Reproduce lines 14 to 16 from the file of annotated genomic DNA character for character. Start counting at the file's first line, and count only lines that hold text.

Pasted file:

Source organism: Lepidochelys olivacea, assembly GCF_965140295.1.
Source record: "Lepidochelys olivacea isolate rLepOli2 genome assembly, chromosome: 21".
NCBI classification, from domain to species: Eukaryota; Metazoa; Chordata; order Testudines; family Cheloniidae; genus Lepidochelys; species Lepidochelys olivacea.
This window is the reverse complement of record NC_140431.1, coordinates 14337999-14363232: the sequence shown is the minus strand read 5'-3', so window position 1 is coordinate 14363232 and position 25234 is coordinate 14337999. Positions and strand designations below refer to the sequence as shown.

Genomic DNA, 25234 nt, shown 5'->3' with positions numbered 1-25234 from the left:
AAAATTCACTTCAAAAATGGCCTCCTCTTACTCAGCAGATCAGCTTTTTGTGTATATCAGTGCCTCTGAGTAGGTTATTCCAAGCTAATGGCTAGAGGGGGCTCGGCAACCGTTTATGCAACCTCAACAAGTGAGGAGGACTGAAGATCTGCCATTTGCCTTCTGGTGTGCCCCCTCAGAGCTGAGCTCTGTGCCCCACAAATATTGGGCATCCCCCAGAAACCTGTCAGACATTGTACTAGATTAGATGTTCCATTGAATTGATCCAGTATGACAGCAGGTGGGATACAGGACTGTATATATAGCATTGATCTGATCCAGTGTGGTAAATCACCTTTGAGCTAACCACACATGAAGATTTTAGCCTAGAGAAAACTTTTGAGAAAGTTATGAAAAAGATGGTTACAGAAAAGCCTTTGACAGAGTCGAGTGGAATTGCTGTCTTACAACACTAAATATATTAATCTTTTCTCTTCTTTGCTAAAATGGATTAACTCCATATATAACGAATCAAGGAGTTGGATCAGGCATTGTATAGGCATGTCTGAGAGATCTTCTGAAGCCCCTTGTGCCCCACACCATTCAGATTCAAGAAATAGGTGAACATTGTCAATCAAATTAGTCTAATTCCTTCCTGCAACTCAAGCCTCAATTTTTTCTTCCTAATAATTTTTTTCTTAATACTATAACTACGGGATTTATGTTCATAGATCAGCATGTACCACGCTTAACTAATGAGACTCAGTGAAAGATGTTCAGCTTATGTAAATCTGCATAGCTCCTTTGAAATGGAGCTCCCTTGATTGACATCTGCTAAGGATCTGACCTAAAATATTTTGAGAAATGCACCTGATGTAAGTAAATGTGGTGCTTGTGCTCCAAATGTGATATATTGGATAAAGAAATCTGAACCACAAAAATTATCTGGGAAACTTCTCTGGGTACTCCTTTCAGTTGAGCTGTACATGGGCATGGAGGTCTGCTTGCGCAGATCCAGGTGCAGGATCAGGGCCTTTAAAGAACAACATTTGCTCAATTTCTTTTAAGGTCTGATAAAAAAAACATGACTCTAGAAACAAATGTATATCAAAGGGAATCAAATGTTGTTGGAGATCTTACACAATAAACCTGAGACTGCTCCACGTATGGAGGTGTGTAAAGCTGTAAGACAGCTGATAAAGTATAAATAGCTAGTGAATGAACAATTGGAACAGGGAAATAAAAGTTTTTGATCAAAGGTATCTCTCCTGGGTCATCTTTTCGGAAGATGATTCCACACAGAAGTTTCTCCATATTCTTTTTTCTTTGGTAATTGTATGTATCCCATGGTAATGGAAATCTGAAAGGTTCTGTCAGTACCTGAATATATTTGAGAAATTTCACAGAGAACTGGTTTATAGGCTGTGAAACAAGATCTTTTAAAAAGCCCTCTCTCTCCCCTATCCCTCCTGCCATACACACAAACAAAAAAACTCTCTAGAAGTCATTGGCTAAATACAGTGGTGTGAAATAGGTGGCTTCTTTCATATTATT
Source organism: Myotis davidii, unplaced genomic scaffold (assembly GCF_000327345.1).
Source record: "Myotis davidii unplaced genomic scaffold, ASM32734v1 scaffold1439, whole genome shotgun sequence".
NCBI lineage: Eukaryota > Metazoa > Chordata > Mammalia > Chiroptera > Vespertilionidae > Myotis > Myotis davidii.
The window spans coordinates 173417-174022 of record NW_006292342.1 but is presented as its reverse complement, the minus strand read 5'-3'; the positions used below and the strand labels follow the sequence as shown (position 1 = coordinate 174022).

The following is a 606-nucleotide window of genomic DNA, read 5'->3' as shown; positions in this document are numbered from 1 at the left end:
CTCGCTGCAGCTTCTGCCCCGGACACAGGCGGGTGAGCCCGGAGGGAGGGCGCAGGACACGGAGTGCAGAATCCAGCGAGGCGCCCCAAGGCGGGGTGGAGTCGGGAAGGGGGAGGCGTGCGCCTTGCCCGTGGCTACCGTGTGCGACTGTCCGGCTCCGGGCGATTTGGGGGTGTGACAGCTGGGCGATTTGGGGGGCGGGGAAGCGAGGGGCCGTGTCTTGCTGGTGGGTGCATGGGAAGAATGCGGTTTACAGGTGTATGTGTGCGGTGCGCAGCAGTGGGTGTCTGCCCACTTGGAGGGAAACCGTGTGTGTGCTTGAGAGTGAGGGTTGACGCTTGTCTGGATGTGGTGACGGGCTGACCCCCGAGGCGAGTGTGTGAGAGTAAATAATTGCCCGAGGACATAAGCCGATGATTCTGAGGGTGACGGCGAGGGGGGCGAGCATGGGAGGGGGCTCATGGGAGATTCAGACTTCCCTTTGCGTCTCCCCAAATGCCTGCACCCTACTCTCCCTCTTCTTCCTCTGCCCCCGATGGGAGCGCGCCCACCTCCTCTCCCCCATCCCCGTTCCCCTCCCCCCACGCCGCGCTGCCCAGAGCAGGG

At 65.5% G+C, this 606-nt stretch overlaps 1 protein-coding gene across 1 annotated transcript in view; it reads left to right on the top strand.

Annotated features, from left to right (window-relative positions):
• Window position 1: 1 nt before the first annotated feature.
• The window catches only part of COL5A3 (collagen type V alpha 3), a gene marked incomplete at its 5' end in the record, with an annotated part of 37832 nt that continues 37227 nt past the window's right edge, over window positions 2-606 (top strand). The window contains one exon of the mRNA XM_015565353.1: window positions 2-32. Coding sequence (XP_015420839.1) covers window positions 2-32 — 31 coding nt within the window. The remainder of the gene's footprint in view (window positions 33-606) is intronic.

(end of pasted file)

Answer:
Annotated features, from left to right (window-relative positions):
• Window position 1: 1 nt before the first annotated feature.
• The window catches only part of COL5A3 (collagen type V alpha 3), a gene marked incomplete at its 5' end in the record, with an annotated part of 37832 nt that continues 37227 nt past the window's right edge, over window positions 2-606 (top strand). The window contains one exon of the mRNA XM_015565353.1: window positions 2-32. Coding sequence (XP_015420839.1) covers window positions 2-32 — 31 coding nt within the window. The remainder of the gene's footprint in view (window positions 33-606) is intronic.